Debt, Changing Media Habits Topple Blockbuster
STEVE INSKEEP, host:
NPR's business news starts with Blockbuster's bankruptcy.
(Soundbite of music)
INSKEEP: What was once the biggest name in the movie rental business is now in Chapter 11. Blockbuster says its stores will stay open as it tries to fix its balance sheet.
NPR's Tamara Keith reports on the long-term future of a company that may not have a future.
TAMARA KEITH: In the battle with Netflix and Redbox and video on demand, Michael Pachter says Blockbuster lost.
Mr. MICHAEL PACHTER (Wedbush Morgan Securities): Blockbuster stuck with, you know, an old model for a little bit too long.
KEITH: Pachter is a research analyst a Wedbush Securities in Los Angeles. In preparation for bankruptcy, Blockbuster struck a deal with most of its creditors to wipe out nearly a billion dollars of debt and make it more like 100 million. But he says the company doesn't appear to be preparing for a turnaround - more like a slow winding down.
Mr. PACHTER: I think they will offer a streamlined brick and mortar offering and probably, you know, shorter operating hours and slightly dirtier carpets and, you know, they'll do everything they can to squeeze every last bit of cash out and return it to these creditors who are about to become shareholders.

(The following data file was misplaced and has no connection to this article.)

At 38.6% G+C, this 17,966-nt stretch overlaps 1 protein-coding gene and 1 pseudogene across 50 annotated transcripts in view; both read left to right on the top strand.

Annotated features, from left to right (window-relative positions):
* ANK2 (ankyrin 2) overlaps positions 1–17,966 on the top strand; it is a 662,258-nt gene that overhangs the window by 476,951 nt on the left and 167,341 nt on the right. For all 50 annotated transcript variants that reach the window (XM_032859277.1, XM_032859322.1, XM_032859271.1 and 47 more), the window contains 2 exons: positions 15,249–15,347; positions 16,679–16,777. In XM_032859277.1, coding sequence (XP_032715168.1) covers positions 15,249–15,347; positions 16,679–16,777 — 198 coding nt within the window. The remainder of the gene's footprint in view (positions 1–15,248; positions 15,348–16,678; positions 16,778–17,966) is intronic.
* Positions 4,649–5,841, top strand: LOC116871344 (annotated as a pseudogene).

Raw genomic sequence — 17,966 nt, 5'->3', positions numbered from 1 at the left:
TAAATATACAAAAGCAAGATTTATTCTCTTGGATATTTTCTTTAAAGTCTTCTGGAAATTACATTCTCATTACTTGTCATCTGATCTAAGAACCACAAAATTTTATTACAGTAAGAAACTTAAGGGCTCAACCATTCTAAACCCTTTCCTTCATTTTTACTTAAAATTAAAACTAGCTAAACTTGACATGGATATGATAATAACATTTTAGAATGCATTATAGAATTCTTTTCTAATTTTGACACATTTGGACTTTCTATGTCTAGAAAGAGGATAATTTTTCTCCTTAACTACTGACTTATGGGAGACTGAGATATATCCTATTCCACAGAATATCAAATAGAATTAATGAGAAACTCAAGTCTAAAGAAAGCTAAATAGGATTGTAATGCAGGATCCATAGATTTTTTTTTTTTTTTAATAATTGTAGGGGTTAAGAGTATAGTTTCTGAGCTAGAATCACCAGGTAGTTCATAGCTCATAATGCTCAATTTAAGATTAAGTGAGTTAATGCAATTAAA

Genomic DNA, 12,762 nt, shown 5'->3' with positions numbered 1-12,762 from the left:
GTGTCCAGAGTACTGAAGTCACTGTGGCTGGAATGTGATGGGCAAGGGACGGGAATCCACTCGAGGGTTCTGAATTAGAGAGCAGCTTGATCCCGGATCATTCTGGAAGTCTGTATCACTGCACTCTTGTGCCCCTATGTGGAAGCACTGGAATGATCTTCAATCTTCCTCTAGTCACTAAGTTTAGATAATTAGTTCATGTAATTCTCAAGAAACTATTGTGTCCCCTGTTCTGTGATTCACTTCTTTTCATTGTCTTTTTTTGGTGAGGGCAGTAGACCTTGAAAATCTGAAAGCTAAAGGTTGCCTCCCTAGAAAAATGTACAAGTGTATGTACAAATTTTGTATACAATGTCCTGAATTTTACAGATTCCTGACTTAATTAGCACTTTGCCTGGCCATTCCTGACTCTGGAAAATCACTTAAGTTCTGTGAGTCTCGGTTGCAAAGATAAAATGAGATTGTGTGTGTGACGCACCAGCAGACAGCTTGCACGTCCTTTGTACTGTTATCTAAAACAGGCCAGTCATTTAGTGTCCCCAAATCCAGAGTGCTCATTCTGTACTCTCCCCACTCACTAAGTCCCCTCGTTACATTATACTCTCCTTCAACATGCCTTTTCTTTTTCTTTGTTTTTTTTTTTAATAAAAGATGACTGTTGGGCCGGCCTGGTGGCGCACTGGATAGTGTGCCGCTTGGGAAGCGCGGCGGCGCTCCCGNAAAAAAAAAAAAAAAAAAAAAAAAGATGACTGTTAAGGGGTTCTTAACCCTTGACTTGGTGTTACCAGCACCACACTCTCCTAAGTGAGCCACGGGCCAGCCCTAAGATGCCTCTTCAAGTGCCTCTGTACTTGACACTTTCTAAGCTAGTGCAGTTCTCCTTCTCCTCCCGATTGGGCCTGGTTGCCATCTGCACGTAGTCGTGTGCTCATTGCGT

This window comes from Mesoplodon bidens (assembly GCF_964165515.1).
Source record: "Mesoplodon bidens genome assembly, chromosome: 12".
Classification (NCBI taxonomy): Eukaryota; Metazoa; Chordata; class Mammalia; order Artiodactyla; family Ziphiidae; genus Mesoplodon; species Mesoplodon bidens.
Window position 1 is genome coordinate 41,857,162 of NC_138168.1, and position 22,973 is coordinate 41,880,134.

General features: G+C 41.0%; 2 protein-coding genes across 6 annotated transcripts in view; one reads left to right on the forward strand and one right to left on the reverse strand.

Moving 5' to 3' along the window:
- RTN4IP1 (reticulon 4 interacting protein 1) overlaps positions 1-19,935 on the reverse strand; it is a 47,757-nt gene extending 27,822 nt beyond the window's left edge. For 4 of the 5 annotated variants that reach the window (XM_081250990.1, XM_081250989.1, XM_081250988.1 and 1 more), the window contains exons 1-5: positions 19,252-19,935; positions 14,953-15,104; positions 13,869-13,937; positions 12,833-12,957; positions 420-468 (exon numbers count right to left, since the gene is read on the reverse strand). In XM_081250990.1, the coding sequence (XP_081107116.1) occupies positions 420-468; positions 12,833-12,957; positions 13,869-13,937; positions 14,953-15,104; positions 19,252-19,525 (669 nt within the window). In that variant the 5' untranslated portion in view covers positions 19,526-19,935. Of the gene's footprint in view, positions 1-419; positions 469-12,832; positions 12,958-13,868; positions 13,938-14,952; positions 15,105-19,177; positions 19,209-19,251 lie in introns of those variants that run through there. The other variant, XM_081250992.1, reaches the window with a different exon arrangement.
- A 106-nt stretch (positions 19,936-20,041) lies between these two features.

KEITH: One of those creditors is billionaire investor Carl Icahn, who is now said to hold about a 30 percent stake in the company. But Douglas McIntyre, the editor at 24/7 Wall Street, says even smart guys like Icahn are wrong sometimes.
Mr. DOUGLAS MCINTYRE (Editor, 24/7 Wall Street): It is very hard to see what the company has left that's highly valuable, including its brand.
KEITH: Five years from now, does Blockbuster exist in your mind?
Mr. MCINTYRE: I doubt it.
KEITH: And if he's right, that means the days of aimlessly wandering the aisles looking for something to watch will be gone for good.
Tamara Keith, NPR News.
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